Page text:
A hacker recently tried a new take on an old trick, utilizing the dating app Tinder in a honeypot scheme. The bad actor set out to steal military secrets from the British Royal Air Force, using a compromised RAF airwomen’s dating profile to try and trick a serviceman into revealing the details of the F-35 stealth fighter. The brand-new fighter is the result of a £9 billion project . China and Russia are eager to get their hands on any details they can about the plane. The airwomen realized almost immediately that her account was hacked and informed RAF, who was able to confirm that no information was disclosed, and the airman targeted was not connected to the F-35 program.
https://www.telegraph.co.uk/news/2018/08/05/honeytrap-hacker-attempted-steal-raf-fighter-jet-secrets-using/

Galaxy Meltdown
Samsung phones are not invulnerable to the microchip security flaw known as Meltdown as previously thought. Researchers at an Austrian University uncovered a way to exploit the vulnerability on the popular smartphone. The researchers plan on testing other phones in the future and believe that they will have similar results with other devices. With as much damage as Spectre exploits have done since its discovery, the same kind of exposure in smartphones could wreak havoc.
https://www.irishexaminer.com/breakingnews/business/samsung-galaxy-s7-phones-vulnerable-to-being-hacked-860965.html

Oh Snap!
A hacker got ahold of some of the source code for the popular photo-messaging service Snapchat, publishing the valuable code on Github. The hacker is believed to be from Pakistan and the code has since been taken down by the company. It is likely that the repo contained part of or all of their iOS app but because the code was removed from Github. There is no way to verify the amount of source code published. The validity of the source data is also questionable, but given Snapchats all-caps DMCA request, (seen below) it seems like there’s a good chance the code was the real deal.

“SNAPCHAT SOURCE CODE. IT WAS LEAKED AND A USER HAS PUT IT IN THIS GITHUB REPO. THERE IS NO URL TO POINT TO BECAUSE SNAP INC. DOESN’T PUBLISH IT PUBLICLY.”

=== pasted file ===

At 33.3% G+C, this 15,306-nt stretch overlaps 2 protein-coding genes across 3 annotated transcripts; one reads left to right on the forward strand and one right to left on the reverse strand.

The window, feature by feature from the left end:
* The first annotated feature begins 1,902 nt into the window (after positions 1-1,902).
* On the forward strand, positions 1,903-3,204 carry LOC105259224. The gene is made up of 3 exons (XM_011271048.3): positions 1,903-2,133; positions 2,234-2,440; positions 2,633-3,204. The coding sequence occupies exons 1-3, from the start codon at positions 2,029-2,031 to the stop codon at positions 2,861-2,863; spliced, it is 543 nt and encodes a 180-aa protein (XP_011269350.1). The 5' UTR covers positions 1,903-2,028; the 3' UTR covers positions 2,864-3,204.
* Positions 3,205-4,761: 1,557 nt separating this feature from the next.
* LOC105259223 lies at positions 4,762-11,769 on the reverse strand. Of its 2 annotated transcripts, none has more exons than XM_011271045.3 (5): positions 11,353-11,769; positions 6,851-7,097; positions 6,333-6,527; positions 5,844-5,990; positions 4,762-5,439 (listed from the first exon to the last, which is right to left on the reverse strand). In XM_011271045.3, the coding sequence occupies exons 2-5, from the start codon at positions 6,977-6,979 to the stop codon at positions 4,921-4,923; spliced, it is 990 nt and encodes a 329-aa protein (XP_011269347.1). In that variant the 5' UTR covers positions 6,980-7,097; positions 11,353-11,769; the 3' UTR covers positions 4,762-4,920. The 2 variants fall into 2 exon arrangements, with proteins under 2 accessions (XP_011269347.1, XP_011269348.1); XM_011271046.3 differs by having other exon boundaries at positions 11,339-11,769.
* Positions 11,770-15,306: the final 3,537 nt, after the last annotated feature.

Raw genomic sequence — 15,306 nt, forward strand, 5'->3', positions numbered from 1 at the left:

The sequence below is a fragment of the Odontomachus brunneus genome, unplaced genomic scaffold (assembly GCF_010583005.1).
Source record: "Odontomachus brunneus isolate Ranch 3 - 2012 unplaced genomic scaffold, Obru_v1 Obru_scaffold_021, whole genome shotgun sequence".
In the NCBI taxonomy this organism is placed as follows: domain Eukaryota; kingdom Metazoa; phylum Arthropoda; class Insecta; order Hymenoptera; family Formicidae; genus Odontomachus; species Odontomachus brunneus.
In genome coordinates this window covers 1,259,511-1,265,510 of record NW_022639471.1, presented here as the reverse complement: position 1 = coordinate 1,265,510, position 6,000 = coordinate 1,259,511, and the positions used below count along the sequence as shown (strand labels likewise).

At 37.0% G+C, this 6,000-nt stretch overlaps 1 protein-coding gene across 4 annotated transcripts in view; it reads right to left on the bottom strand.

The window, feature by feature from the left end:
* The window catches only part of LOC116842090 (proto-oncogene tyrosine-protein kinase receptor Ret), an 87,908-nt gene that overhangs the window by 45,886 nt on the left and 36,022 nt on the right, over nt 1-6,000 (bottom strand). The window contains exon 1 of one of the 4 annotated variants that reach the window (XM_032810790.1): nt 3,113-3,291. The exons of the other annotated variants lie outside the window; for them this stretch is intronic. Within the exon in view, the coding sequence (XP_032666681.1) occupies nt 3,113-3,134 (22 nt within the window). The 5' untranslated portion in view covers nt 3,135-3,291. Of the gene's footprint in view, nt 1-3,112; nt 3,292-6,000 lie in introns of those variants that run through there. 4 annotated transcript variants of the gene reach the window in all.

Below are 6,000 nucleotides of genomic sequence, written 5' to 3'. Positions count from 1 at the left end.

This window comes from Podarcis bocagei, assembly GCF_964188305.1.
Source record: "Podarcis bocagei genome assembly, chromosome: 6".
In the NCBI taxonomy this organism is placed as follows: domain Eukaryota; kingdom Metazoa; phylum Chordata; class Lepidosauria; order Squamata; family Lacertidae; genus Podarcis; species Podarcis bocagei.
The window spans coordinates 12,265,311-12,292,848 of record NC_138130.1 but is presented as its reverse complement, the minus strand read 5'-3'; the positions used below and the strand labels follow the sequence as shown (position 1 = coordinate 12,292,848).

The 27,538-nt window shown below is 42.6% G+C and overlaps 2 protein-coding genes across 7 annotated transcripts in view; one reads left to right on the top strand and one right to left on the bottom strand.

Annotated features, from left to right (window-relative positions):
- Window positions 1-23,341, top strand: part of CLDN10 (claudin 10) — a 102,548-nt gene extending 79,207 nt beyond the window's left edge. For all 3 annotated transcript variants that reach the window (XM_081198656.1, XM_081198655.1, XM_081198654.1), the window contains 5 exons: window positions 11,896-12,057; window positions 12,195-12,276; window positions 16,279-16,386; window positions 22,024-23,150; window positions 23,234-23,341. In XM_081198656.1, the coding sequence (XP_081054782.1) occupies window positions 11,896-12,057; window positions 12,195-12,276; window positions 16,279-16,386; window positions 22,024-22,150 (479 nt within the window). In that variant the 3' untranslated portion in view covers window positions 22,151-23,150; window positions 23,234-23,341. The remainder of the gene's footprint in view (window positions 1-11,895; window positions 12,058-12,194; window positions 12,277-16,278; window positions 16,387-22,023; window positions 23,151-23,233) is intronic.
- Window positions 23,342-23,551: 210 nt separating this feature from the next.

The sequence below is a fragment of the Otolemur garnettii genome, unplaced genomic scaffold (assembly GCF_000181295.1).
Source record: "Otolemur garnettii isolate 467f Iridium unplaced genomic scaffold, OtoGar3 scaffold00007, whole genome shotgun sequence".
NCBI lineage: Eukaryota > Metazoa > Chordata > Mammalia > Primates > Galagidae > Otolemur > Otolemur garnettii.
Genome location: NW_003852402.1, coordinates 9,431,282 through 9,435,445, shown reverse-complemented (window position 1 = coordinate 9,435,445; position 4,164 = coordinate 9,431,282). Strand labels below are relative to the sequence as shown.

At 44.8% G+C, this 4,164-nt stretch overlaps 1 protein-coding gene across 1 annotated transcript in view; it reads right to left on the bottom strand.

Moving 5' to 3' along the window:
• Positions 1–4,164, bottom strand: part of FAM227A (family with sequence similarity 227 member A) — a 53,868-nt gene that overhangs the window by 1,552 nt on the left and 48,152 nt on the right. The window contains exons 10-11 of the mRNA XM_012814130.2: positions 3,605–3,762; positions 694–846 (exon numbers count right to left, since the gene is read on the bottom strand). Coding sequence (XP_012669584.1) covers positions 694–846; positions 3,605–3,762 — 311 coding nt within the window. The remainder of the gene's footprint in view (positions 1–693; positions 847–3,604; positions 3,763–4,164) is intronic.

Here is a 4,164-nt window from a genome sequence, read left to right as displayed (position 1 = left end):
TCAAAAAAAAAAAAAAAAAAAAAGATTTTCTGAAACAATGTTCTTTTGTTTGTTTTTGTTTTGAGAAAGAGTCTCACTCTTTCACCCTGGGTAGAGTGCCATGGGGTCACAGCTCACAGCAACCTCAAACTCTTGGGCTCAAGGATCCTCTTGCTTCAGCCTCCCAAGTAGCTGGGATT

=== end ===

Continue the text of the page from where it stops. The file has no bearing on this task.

https://thenextweb.com/security/2018/08/07/hacker-swipes-snapchats-source-code-publishes-it-on-github/

Podcasts:
Know Tech Talks – Hosted by Barb Paluszkiewicz
IT Provider Network – The Podcast for Growing IT Service
The Continuum Podcast
Security Now – Hosted by Steve Gibson, Leo Laporte
Defensive Security Podcast – Hosted by Jerry Bell (@maliciouslink) and Andrew Kalat (@lerg)
Small Business, Big Marketing – Australia’s #1 Marketing Show!


 

United States – The Professional Golfers’ Association (PGA)
Exploit: Ransomware.
Risk to Small Business: High: Ransomware is highly disruptive to any organization.
Individual Risk: High: Loss of data and possibly exfiltration of personal information can result from a ransomware attack.
The Professional Golfers Association: A golfing association that hosts the PGA Championship.
Date Occurred/Discovered: August 7, 2018
Date Disclosed: August 9, 2018
Data Compromised:

  • Creative material for the PGA Championship
    • Promotional banners
    • Logos
    • Digital signage
  • Creative material for the Ryder’s Cup in France
    • Abstracts of logos

Customers Impacted: With the PGA championship around the corner, this breach could affect golf fans all over the country.
https://cyware.com/news/pga-of-america-hit-by-ransomware-attack-days-before-championship-e16f53a7

Mexico – Hova Health
Exploit: Exposed the MongoDB database.
Risk to Small Business: High: Carelessness with customers’ sensitive data can cause irreparable damage to an organizations image.
Individual Risk: High: The information exposed on the internet could be used in identity theft.
Hova Health: Technology company that services the Mexican health care sector.
Date Occurred/Discovered: August 2018
Date Disclosed: August 7, 2018
Data Compromised:

  • Name
  • Gender
  • Date of birth
  • Insurance information
  • Disability status
  • Home address

Customers Impacted: 2 million individuals.
https://www.bleepingcomputer.com/news/security/health-care-data-of-2-million-people-in-mexico-exposed-online/

Australia – The Women’s and Children’s Hospital
Exploit: Negligence.
Risk to Small Business: High: The sensitive nature of the data exposed as well as the scope of the breach will cost the organization the trust of its customers and could possibly result in hefty fines.
Individual Risk: High: The data exposed by the organization could be extremely useful for bad actors to impersonate them, in addition to the high value of personal medical information on the Dark Web.
The Women’s and Children’s Hospital: An Adelaide based health care facility that provides treatment for women, babies and children.
Date Occurred/Discovered: Occurred over the last 13 years
Date Disclosed: August 6, 2018
Data Compromised:  

  • Names
  • Date of birth
  • Test results

Customers Impacted: 7,200 individuals.
https://cyware.com/news/7200-womens-and-childrens-hospital-patient-records-test-results-exposed-online-for-13-years-1d384ef4

United States – Comcast
Exploit: Web vulnerability.